13. Stough C, Lloyd J, Clarke J, Downey LA, Hutchison CW, Rodgers T, Nathan PJ. The chronic effects of an extract of Bacopa monniera (Brahmi) on cognitive function in healthy human subjects. Psychopharmacology (Berl). 2001 Aug;156(4):481–4.
  14. Reay JL, Kennedy DO, Scholey AB. Single doses of Panax ginseng (G115) reduce blood glucose levels and improve cognitive performance during sustained mental activity. J Psychopharmacol. 2005 Jul;19(4):357–65.
  15. Reay JL, Kennedy DO, Scholey AB. Effects of Panax ginseng, consumed with and without glucose, on blood glucose levels and cognitive performance during sustained ‘mentally demanding’ tasks. J Psychopharmacol. 2006 Nov;20(6):771–81.
  16. Brown RP, Gerbarg PL, Ramazanov Z. Rhodiola rosea: A Phytomedicinal Overview. HerbalGram 2002; 56:40–52.
  17. Darbinyan V, Kteyan A, Panossian A, Gabrielian E, Wikman G, Wagner H. Rhodiola rosea in stress induced fatigue—a double blind cross-over study of a standardized extract SHR-5 with a repeated low-dose regimen on the mental performance of healthy physicians during night duty. Phytomedicine. 2000 Oct;7(5):365–71.
  18. Spasov AA, Wikman GK, Mandrikov VB, Mironova IA, Neumoin VV. A double-blind, placebo-controlled pilot study of the stimulating and adaptogenic effect of Rhodiola rosea SHR-5 extract on the fatigue of students caused by stress during an examination period with a repeated low-dose regimen. Phytomedicine. 2000 Apr;7(2):85–9.
  19. Shevtsov VA, Zholus BI, Shervarly VI, Vol’skij VB, Korovin YP, Khristich MP, Roslyakova NA, Wikman G. A randomized trial of two different doses of a SHR-5 Rhodiola rosea extract versus placebo and control of capacity for mental work. Phytomedicine. 2003 Mar;10(2–3):95–105.
  20. Einöther SJ, Martens VE, Rycroft JA, De Bruin EA. L-theanine and caffeine improve task switching but not intersensory attention or subjective alertness. Appetite. 2010 Apr;54(2):406–9.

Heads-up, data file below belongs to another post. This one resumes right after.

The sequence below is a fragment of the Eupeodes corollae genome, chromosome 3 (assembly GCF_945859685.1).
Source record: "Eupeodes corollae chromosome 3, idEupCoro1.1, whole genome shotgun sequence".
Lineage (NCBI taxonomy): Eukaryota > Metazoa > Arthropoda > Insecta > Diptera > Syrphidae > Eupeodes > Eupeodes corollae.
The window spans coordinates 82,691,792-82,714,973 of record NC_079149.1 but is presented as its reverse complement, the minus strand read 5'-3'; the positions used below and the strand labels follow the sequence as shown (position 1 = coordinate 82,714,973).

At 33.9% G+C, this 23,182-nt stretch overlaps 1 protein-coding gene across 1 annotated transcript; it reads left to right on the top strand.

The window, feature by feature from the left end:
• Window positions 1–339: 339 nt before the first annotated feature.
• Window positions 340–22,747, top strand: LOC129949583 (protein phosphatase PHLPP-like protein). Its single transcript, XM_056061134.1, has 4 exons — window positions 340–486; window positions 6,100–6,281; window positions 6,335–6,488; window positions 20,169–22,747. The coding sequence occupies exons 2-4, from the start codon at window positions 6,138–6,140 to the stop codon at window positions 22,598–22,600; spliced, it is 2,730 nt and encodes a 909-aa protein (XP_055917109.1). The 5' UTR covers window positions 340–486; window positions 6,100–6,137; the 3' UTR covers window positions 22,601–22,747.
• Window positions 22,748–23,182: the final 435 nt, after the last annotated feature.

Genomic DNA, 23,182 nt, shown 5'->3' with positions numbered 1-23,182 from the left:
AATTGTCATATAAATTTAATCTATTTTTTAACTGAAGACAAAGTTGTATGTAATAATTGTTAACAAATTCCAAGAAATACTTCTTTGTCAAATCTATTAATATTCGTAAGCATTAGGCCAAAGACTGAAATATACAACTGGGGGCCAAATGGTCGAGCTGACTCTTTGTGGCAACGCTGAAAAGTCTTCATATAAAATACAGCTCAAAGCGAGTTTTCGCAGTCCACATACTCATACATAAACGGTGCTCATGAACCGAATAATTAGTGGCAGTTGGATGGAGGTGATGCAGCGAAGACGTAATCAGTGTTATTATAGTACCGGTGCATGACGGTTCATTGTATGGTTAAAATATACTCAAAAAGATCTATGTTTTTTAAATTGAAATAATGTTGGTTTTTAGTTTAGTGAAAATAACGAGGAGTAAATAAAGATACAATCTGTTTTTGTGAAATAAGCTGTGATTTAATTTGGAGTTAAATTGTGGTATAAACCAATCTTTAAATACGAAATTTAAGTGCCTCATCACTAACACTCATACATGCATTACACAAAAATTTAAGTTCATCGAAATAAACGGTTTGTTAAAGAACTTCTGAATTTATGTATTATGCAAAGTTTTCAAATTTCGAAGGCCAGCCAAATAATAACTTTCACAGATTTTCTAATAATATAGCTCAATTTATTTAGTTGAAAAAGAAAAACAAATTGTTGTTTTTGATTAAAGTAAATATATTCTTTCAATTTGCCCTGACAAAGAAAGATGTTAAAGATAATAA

21. Kelly SP, Gomez-Ramirez M, Montesi JL, Foxe JJ. L-theanine and caffeine in combination affect human cognition as evidenced by oscillatory alpha-band activity and attention task performance. J Nutr. 2008 Aug;138(8):1572S–1577S.
  22. Foxe JJ, Morie KP, Laud PJ, Rowson MJ, de Bruin EA, Kelly SP. Assessing the effects of caffeine and theanine on the maintenance of vigilance during a sustained attention task. Neuropharmacology. 2012 Jun;62(7):2320–7.
  23. Owen GN, Parnell H, De Bruin EA, Rycroft JA. The combined effects of L-theanine and caffeine on cognitive performance and mood. Nutr Neurosci. 2008 Aug;11(4):193–8. 24. Giesbrecht T, Rycroft JA, Rowson MJ, De Bruin EA. The combination of L-theanine and caffeine improves cognitive performance and increases subjective alertness. Nutr Neurosci. 2010 Dec;13(6):283–90.
  24. De Bruin EA, Rowson MJ, Van Buren L, Rycroft JA, Owen GN. Black tea improves attention and self-reported alertness. Appetite. 2011 Apr;56(2):235–40.
  25. Walker JG, Batterham PJ, Mackinnon AJ, Jorm AF, Hickie I, Fenech M, Kljakovic M, Crisp D, Christensen H. Oral folic acid and vitamin B-12 supplementation to prevent cognitive decline in community-dwelling older adults with depressive symptoms—the Beyond Ageing Project: a randomized controlled trial. Am J Clin Nutr. 2012;95:194–203.
  26. Food and Nutrition Board, Institute of Medicine. Vitamin B12. Dietary reference intakes for thiamin, riboflavin, niacin, vitamin B6, vitamin B12, pantothenic acid, biotin, and choline. Washington, D.C.: National Academy Press; 1998:306–56.
  27. Healton EB, Savage DG, Brust JC, Garrett TJ, Lindenbaum J. Neurologic aspects of cobalamin deficiency. Medicine (Baltimore). 1991;70(4): 229–45. [ABSTRACT ONLY]
  28. Baik HW, Russell RM. Vitamin B12 deficiency in the elderly. Annu Rev Nutr. 1999;19:357–77. [ABSTRACT ONLY]

Dementia is a devastating condition affecting upwards of 10,000,000 Americans, with—5 million having Alzheimer's Disease (AD). Dementia can be triggered by numerous causes including Alzheimer's, multi infarct dementia, and nutritional deficiencies. Treatment currently is geared towards giving the two barely helpful (but very profitable) medications, Aricept and Namenda, and beyond this; little is usually done.